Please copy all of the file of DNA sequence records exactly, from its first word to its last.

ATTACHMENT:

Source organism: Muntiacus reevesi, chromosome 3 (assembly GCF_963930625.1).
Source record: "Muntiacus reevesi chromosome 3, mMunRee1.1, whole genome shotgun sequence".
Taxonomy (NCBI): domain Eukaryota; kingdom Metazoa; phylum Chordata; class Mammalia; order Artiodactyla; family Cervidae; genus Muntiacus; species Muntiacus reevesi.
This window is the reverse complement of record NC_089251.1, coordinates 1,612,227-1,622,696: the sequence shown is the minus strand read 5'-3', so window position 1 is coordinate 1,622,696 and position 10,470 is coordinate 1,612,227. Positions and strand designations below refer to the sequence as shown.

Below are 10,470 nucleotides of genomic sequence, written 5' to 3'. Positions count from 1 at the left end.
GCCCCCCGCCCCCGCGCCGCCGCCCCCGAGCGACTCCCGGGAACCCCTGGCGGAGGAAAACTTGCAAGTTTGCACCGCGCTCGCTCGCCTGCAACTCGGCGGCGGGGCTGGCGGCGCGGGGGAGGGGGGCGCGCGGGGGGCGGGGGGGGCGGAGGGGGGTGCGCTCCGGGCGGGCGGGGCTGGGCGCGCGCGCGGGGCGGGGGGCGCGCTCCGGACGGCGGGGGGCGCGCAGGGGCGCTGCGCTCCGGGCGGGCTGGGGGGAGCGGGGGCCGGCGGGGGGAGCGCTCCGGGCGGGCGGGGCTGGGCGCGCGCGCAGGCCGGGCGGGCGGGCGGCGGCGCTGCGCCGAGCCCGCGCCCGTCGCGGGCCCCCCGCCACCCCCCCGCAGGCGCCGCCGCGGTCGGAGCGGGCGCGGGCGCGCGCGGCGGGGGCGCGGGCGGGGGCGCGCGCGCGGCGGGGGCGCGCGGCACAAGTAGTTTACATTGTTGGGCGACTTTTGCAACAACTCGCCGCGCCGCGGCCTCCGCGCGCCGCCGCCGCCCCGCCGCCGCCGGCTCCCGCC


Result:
Source organism: Muntiacus reevesi, chromosome 3 (assembly GCF_963930625.1).
Source record: "Muntiacus reevesi chromosome 3, mMunRee1.1, whole genome shotgun sequence".
Taxonomy (NCBI): domain Eukaryota; kingdom Metazoa; phylum Chordata; class Mammalia; order Artiodactyla; family Cervidae; genus Muntiacus; species Muntiacus reevesi.
This window is the reverse complement of record NC_089251.1, coordinates 1,612,227-1,622,696: the sequence shown is the minus strand read 5'-3', so window position 1 is coordinate 1,622,696 and position 10,470 is coordinate 1,612,227. Positions and strand designations below refer to the sequence as shown.

Below are 10,470 nucleotides of genomic sequence, written 5' to 3'. Positions count from 1 at the left end.
GCCCCCCGCCCCCGCGCCGCCGCCCCCGAGCGACTCCCGGGAACCCCTGGCGGAGGAAAACTTGCAAGTTTGCACCGCGCTCGCTCGCCTGCAACTCGGCGGCGGGGCTGGCGGCGCGGGGGAGGGGGGCGCGCGGGGGGCGGGGGGGGCGGAGGGGGGTGCGCTCCGGGCGGGCGGGGCTGGGCGCGCGCGCGGGGCGGGGGGCGCGCTCCGGACGGCGGGGGGCGCGCAGGGGCGCTGCGCTCCGGGCGGGCTGGGGGGAGCGGGGGCCGGCGGGGGGAGCGCTCCGGGCGGGCGGGGCTGGGCGCGCGCGCAGGCCGGGCGGGCGGGCGGCGGCGCTGCGCCGAGCCCGCGCCCGTCGCGGGCCCCCCGCCACCCCCCCGCAGGCGCCGCCGCGGTCGGAGCGGGCGCGGGCGCGCGCGGCGGGGGCGCGGGCGGGGGCGCGCGCGCGGCGGGGGCGCGCGGCACAAGTAGTTTACATTGTTGGGCGACTTTTGCAACAACTCGCCGCGCCGCGGCCTCCGCGCGCCGCCGCCGCCCCGCCGCCGCCGGCTCCCGCC